The Books That Mattered, by Frye Gaillard. New South Books. 206 pages. $27.95
Reporter and author Frye Gaillard was one of the rare voices of reason in the South during the social upheaval that followed the outlawing of segregation, and he acknowledges that much of his attitude toward the racial question, and almost everything else, came through his love of books. In "The Books That Mattered," he lists and discusses the ones that shaped his thinking and changed his life.
As a child he and his parents used to read to one another -- he remembers "Old Yeller" and the story of a slave boy named Eneas Africanus -- but he was really enamored with "Huckleberry Finn." Through Twain's classic story he came to see that Jim, a runaway slave, had the same emotions and feelings that white men had. And Huck's decision to help Jim escape, even though he knew it was a crime, helped form his own views of the racial conflict.
Gaillard was 13 when he read "To Kill A Mockingbird." Harper Lee was a fellow native of Alabama, which piqued his interest in Southern characters like Scout, Jem and Dill. But it was Atticus Finch and his defense of the wrongly accused black man that made the greatest impression.
Another book he has read many times is Robert Penn Warren's "All the King's Men," which he calls, "quite simply, my favorite book."
Gaillard first understood the black perspective from Richard Wright's "Black Boy," and through Wright he was steered to Carson McCullers' "The Heart is a Lonely Hunter." McCullers led him to Eudora Welty, and then on to Lillian Smith, "the bravest Southern writer of all time." He talks about the work of Larry King ("a profane, rambunctious Texas roustabout"), Tom Wolfe and Mississippi's great editor and writer, Willie Morris.
But his influences were not all Southern. From Elie Wiesel ("Night"), he got a description of fascist brutality, and from Anne Frank he learned "the ultimate shining nobility of the human spirit." Kurt Vonnegut ("Slaughterhouse-Five") and John Hersey's "Hiroshima" showed him the shortcomings in our own morality. He talks about the "unforgettable brilliance" of Peter Matthiessen's "At Play in the Fields of the Lord," and Steinbeck's "The Grapes of Wrath," which "shined a light on a darkened corner of history, about which I knew nothing at all."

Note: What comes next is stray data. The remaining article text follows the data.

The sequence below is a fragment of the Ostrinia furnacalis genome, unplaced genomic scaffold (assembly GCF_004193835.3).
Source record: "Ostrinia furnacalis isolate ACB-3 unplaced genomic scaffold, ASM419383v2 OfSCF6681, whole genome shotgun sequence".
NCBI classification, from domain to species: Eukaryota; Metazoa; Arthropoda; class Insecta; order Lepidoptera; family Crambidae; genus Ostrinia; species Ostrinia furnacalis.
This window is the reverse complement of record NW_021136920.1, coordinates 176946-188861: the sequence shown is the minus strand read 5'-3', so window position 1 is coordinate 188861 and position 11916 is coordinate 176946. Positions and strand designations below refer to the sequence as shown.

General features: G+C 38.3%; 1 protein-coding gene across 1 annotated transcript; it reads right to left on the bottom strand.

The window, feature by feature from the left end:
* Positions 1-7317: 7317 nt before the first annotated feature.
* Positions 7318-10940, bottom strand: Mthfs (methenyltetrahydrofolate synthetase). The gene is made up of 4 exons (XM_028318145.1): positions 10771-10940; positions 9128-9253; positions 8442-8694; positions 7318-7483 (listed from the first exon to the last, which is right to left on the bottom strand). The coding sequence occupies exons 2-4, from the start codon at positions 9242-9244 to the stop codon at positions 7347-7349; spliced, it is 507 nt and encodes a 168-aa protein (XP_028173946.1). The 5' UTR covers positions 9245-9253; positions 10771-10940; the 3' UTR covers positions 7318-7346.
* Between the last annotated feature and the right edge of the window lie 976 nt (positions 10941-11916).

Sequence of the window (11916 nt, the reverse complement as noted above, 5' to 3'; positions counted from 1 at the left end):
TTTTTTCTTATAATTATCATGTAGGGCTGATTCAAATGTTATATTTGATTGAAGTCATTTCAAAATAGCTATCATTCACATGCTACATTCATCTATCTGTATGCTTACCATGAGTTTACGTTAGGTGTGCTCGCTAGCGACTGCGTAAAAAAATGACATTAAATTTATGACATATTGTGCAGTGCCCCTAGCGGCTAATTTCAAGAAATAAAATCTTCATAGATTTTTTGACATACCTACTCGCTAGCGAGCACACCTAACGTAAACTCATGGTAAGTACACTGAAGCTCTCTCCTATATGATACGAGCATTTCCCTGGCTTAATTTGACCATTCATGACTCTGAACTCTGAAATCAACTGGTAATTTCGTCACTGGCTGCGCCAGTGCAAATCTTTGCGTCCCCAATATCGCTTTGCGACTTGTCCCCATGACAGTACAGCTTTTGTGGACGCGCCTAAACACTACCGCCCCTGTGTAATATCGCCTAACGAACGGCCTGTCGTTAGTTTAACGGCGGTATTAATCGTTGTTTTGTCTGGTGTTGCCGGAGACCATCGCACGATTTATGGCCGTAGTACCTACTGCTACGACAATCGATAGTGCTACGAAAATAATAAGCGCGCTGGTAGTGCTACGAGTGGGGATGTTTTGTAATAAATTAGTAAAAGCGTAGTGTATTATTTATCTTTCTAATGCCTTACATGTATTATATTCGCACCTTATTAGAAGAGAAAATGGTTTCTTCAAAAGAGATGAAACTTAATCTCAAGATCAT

He remembers Alex Haley's "Roots" -- "the power of his work is undeniable;" the honesty of Rick Bragg's trilogy about his "poor white" relations; and Pat Conroy's use of the "agony of family dysfunction to explore the darkness of the human condition." Among his influences he lists everyone from William Faulkner to Herman Melville; James Herriot to Geraldine Brooks; Peter Benchley's "Jaws" to Laura Hillenbrand's "Unbroken."
Gaillard has written more than 20 books, along with his years as a reporter, and this work shows where most of his ideas and inspiration got started. Many of them are my favorites, too, and I enjoyed remembering them.
Edge of Dark Water, by Joe Y. Lansdale, Little Brown, & Co. 292 pages. $25.99
This Texas writer has won a lot of awards for more than a dozen novels, but unless you have a strong stomach and a taste for violence, I'd advise you to skip this one. It has been compared to "Deliverance" and "Huckleberry Finn," and it contains elements of both, but while Lansdale writes well enough, he is not in that league.
The three teenagers at the center of the story do escape their miserable lives by riding down a river on a raft, but they also encounter murder, sexual violence, dismemberment (one of them loses an arm), and an almost supernatural monster named Skunk who always removes the hands of his victims. Of the three, one is a homosexual boy, one is a foul-mouthed black girl, and one is the narrator -- the most sympathetic but hardly someone you can admire. Her mother is a drunk and her father and uncle abuse both her and her helpless mother. Despite the horrors these characters endure, it's hard to really care what happens to them.